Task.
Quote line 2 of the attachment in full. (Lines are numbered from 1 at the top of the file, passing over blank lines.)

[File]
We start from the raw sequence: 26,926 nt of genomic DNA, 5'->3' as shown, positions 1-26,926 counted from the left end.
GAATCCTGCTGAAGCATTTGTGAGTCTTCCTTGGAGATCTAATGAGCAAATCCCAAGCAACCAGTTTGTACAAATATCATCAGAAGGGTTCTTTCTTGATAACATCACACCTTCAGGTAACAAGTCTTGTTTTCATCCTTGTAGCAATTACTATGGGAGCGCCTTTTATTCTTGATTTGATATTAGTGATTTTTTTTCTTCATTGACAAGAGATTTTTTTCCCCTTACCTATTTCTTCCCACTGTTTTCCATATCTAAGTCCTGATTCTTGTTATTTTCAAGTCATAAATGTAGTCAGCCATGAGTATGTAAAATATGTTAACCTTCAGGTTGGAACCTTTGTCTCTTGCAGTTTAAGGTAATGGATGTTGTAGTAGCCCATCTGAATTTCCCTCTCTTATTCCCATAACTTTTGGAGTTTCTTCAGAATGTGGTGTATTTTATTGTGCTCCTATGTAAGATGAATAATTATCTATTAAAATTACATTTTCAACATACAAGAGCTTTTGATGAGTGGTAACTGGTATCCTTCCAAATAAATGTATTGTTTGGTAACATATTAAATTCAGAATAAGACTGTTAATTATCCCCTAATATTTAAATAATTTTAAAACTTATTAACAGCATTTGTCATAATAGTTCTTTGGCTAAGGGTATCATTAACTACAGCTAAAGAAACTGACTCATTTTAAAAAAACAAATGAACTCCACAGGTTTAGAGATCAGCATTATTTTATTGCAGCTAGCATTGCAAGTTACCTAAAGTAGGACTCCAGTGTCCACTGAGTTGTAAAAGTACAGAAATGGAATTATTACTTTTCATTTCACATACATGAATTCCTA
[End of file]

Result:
GAATCCTGCTGAAGCATTTGTGAGTCTTCCTTGGAGATCTAATGAGCAAATCCCAAGCAACCAGTTTGTACAAATATCATCAGAAGGGTTCTTTCTTGATAACATCACACCTTCAGGTAACAAGTCTTGTTTTCATCCTTGTAGCAATTACTATGGGAGCGCCTTTTATTCTTGATTTGATATTAGTGATTTTTTTTCTTCATTGACAAGAGATTTTTTTCCCCTTACCTATTTCTTCCCACTGTTTTCCATATCTAAGTCCTGATTCTTGTTATTTTCAAGTCATAAATGTAGTCAGCCATGAGTATGTAAAATATGTTAACCTTCAGGTTGGAACCTTTGTCTCTTGCAGTTTAAGGTAATGGATGTTGTAGTAGCCCATCTGAATTTCCCTCTCTTATTCCCATAACTTTTGGAGTTTCTTCAGAATGTGGTGTATTTTATTGTGCTCCTATGTAAGATGAATAATTATCTATTAAAATTACATTTTCAACATACAAGAGCTTTTGATGAGTGGTAACTGGTATCCTTCCAAATAAATGTATTGTTTGGTAACATATTAAATTCAGAATAAGACTGTTAATTATCCCCTAATATTTAAATAATTTTAAAACTTATTAACAGCATTTGTCATAATAGTTCTTTGGCTAAGGGTATCATTAACTACAGCTAAAGAAACTGACTCATTTTAAAAAAACAAATGAACTCCACAGGTTTAGAGATCAGCATTATTTTATTGCAGCTAGCATTGCAAGTTACCTAAAGTAGGACTCCAGTGTCCACTGAGTTGTAAAAGTACAGAAATGGAATTATTACTTTTCATTTCACATACATGAATTCCTA